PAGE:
Implicit identification with drug and alcohol use predicts retention in residential rehabilitation programs

Wolff, Nathan, von Hippel, Courtney, Brener, Loren and von Hippel, William (2015) Implicit identification with drug and alcohol use predicts retention in residential rehabilitation programs. Psychology of Addictive Behaviors, 29 1: 136-141. doi:10.1037/adb0000004


Author Wolff, Nathan
von Hippel, Courtney
Brener, Loren
von Hippel, William
Title Implicit identification with drug and alcohol use predicts retention in residential rehabilitation programs
Journal name Psychology of Addictive Behaviors   Check publisher's open access policy
ISSN 1939-1501
0893-164X
Publication date 2015-03-01
Year available 2015
Sub-type Article (original research)
DOI 10.1037/adb0000004
Open Access Status Not Open Access
Volume 29
Issue 1
Start page 136
End page 141
Total pages 6
Place of publication Washington, DC United States
Publisher Educational Publishing Foundation
Collection year 2016
Language eng
Abstract Research has identified numerous factors associated with successful treatment in alcohol and drug rehabilitation programs, yet treatment completion rates are often low and subsequent relapse rates very high. We propose that people’s implicit identification with drugs and alcohol may be an additional factor that impacts their ability to complete abstinence-based rehabilitation programs. In the current research, we measured implicit identification with drugs and alcohol using the Implicit Association Test (Greenwald, McGhee, & Schwartz, 1998) among 137 members of a residential rehabilitation program for drugs and alcohol (104 men; mean age = 35 years old, 47 of whom were court-ordered to attend). Implicit identification with drugs and alcohol was measured within 1 week of arrival and again 3 weeks later, prior to the onset of the treatment phase of the program. Duration in rehabilitation was assessed 1 year later. Consistent with predictions, implicit identification with drugs and alcohol predicted the duration that people remained in residential rehabilitation even though a self-report measure of identification with drugs and alcohol did not. These results suggest that implicit identification with drugs and alcohol might be an important predictor of treatment outcomes, even among those with serious problems with drug and alcohol use.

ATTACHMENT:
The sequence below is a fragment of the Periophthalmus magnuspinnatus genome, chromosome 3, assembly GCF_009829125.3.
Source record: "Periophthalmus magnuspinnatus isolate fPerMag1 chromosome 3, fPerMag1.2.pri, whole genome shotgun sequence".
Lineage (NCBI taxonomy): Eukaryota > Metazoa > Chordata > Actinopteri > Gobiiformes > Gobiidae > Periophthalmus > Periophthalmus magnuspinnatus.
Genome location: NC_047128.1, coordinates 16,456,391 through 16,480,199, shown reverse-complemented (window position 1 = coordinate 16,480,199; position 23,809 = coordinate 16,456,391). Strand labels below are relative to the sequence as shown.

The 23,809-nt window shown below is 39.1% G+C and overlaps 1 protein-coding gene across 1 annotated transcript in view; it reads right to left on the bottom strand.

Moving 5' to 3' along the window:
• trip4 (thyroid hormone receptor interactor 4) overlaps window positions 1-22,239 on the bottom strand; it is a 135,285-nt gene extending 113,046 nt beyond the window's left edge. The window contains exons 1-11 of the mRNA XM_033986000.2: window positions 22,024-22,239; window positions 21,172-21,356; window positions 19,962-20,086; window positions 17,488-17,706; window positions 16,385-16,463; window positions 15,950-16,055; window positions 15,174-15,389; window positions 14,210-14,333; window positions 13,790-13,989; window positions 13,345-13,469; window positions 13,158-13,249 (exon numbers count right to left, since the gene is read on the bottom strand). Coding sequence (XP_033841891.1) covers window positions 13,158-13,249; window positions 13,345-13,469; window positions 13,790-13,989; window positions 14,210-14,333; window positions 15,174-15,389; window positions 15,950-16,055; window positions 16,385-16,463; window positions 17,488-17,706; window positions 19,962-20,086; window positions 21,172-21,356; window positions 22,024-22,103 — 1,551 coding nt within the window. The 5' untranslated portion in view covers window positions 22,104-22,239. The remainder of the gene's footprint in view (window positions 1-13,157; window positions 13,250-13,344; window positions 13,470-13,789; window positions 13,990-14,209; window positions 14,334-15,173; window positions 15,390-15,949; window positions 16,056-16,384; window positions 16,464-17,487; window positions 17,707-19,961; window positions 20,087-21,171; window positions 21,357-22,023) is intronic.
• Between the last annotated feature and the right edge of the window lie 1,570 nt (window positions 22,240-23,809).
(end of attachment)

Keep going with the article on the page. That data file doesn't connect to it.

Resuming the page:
Keyword Substance use
Implicit self-concept
Residential rehabilitation
Drugs and alcohol
Q-Index Code C1
Q-Index Status Confirmed Code
Institutional Status UQ

Document type: Journal Article
Sub-type: Article (original research)
Collections: Official 2016 Collection
School of Psychology Publications
 
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